2. About Retirement Communities/housing-with-care: Retirement Communities sit in between traditional retirement houses (which have less extensive staffing and leisure facilities), and care homes, and can be set in urban or suburban locations. There is a growing body of evidence which shows that Retirement Communities keep older people healthy, well and independent for longer – reducing the overall level of care they need and keeping them out of care homes and hospitals. Currently about 77,000 people live in Retirement Communities in the UK but this number is set to grow to 250,000 people by the end of the decade. Retirement Communities are the fastest growing form of social care provision in the UK – with demand significantly exceeding current supply. Typically consisting of individual one or two bedroom flats or houses, located in a development with similar properties, residents have access to a range of services and facilities, which will include optional on-site care, 24-hour staffing, and dining and leisure facilities, and may also include bars, gyms and craft rooms. Retirement Communities are also sometimes referred to as housing-with-care schemes, retirement villages, extra care housing, assisted living, or close care apartments.

 

3. The benefits of Housing-with-Care: Housing-with-care has shown during the outbreak that it can help residents to self-isolate independently. A particular advantage of this form of retirement provision is that residents can access the highest levels of support from staff through care, meals, regular phone check-ins and a wide range of online activities.


More broadly, housing-with-care brings a range of great benefits to older people and our country as a whole:

 

  • Delivering savings to the social care system: Providing social care for those with lower-level needs costs £1,222 (17.8%) less per person per year, and for those with higher-level needs £4,556 (26%) less than in other care settings.
  • Boosting health and the NHS: By improving the physical and mental health of residents, costs like GP, nurse and hospital visits reduce by 38%. £5.6bn in cost savings will be made for health and social care if 250,000 over-65s live in housing-with-care by 2030
  • Freeing up family homes: 562,000 bedrooms will be released to the market for all generations if the sector achieves its 2030 growth targets.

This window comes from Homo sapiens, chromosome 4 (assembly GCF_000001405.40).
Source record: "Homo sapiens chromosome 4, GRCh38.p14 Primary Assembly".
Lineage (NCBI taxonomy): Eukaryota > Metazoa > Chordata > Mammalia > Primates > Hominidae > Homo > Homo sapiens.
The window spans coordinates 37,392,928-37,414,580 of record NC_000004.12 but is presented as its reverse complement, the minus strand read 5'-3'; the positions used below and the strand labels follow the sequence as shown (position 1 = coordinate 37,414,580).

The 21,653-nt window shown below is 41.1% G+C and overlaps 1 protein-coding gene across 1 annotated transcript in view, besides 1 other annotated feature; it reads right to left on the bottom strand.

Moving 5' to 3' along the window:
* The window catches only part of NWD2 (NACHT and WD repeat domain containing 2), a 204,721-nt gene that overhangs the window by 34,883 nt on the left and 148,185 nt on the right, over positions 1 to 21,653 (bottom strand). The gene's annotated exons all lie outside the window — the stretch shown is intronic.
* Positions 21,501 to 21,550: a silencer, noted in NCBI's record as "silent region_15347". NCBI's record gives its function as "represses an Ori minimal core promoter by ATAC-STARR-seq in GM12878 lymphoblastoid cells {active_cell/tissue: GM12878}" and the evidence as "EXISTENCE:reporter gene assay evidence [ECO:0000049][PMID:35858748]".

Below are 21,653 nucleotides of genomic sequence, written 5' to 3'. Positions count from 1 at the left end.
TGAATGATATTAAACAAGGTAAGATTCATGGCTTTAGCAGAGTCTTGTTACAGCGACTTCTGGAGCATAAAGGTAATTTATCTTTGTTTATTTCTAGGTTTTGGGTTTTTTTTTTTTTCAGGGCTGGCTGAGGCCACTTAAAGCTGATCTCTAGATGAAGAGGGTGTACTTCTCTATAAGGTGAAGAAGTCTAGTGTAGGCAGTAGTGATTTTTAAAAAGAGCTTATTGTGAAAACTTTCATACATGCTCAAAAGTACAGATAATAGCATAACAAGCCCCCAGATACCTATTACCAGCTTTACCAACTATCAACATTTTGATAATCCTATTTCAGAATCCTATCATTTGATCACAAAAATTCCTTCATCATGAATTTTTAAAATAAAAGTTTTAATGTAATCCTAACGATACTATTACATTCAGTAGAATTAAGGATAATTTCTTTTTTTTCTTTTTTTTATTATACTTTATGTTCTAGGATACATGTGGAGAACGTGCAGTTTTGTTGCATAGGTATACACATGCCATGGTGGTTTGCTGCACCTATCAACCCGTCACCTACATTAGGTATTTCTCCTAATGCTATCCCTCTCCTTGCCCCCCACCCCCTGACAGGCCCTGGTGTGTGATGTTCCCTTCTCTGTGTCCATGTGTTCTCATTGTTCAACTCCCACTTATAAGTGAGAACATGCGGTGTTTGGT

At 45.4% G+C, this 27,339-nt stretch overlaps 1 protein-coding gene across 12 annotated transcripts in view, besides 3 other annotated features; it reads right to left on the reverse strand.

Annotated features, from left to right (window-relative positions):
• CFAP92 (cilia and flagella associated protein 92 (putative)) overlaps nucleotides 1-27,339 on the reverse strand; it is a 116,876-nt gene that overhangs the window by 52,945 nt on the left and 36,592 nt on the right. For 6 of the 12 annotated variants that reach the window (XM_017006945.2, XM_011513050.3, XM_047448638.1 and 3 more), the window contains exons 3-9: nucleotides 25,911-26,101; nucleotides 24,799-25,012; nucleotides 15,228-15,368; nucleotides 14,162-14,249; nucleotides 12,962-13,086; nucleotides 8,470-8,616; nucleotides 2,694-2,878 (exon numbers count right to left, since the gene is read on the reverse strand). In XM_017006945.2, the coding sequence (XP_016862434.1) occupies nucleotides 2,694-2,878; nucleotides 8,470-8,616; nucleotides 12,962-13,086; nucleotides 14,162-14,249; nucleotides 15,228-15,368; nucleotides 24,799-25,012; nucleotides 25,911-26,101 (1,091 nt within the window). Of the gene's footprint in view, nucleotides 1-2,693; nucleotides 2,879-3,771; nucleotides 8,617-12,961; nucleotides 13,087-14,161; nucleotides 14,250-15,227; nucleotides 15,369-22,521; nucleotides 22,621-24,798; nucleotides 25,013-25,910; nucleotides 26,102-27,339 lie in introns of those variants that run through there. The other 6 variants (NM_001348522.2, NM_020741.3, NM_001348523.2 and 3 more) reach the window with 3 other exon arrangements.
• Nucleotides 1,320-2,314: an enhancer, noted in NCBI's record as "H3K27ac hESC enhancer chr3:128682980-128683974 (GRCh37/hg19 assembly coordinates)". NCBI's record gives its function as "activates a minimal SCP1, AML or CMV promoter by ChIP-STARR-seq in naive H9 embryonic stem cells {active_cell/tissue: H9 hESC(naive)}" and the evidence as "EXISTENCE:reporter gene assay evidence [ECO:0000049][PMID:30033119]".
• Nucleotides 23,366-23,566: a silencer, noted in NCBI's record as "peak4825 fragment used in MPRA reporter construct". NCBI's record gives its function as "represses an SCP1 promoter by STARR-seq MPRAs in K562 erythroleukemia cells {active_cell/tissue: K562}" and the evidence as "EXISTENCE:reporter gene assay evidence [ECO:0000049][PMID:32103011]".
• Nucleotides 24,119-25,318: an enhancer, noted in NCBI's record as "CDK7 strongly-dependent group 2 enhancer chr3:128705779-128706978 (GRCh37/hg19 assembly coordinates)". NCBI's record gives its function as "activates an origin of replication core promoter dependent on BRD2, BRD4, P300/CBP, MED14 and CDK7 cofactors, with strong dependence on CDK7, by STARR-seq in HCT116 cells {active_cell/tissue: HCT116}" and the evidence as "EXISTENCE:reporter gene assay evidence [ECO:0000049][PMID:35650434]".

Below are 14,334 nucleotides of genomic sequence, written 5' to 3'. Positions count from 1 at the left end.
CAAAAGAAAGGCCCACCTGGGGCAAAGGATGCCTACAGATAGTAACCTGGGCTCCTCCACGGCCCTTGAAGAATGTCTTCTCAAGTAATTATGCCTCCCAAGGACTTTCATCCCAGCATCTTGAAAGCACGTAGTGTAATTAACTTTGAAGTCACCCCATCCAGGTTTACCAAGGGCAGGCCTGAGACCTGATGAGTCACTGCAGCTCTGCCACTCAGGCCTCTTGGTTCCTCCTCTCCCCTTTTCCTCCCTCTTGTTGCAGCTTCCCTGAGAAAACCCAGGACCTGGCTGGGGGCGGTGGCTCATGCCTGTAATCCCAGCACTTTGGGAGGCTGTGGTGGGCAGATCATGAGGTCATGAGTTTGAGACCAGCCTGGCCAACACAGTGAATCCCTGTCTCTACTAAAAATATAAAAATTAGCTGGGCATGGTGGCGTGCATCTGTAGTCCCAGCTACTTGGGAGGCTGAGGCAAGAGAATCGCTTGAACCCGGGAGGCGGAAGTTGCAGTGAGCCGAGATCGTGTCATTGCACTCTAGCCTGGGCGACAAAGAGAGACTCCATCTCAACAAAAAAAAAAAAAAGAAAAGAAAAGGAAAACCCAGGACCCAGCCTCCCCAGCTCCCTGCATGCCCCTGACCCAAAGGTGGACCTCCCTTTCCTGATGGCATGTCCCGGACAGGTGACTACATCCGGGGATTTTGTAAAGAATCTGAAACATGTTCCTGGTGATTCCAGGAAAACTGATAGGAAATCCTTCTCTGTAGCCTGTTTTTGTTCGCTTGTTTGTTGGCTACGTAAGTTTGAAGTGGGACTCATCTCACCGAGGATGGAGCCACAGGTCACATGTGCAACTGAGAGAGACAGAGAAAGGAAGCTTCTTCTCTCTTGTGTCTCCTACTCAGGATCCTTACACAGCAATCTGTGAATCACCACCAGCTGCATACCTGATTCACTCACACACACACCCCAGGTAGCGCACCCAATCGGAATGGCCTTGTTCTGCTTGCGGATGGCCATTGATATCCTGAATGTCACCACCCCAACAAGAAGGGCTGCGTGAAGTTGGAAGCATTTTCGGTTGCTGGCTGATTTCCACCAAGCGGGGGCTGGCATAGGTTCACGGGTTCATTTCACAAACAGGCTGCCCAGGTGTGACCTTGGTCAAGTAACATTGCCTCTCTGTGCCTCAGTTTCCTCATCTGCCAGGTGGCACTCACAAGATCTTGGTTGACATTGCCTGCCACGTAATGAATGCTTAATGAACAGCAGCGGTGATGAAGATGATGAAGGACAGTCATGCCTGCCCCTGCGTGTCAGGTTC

• Efficient use of land: Apartments for older people are built using up to six times less space than family homes.
  • Tackling loneliness: Residents are five times as likely as non-residents to participate in social events, and four times as likely to get together with friends.

These benefits have been clearly demonstrated during the coronavirus outbreak. The provision of care, meals and support onsite has played a key role in keeping residents well and healthy. Housing-with-care has been central to cutting hospital admissions, reducing strain on the NHS and providing crucial step-down capacity once people could leave hospital.
 

4. Our call for a Housing-with-Care Task Force: The coronavirus pandemic has shone a light on our social care system and forced us to reflect on the fact that we need to develop new models of care.

There is a huge gap in the current social care landscape for housing and care options that sit between care homes, and people receiving care in homes that may no longer suit their needs. For older people without acute care needs, the UK needs to grow the provision of models that enable them to live independently for as long as possible: with onsite care and support if needed, boosting health and wellbeing, reducing pressure on the NHS and strengthening social connection.

That’s why ARCO is calling for the swift establishment of a cross-government Housing-with-Care Task Force to accelerate the growth of the housing-with-care sector. Backed by a range of high-profile supporters, we believe a Task Force is the best mechanism through which barriers to growth can be identified, and recommendations for change made. Only by working together can we establish new options that compliment and extend the existing social care landscape in the UK.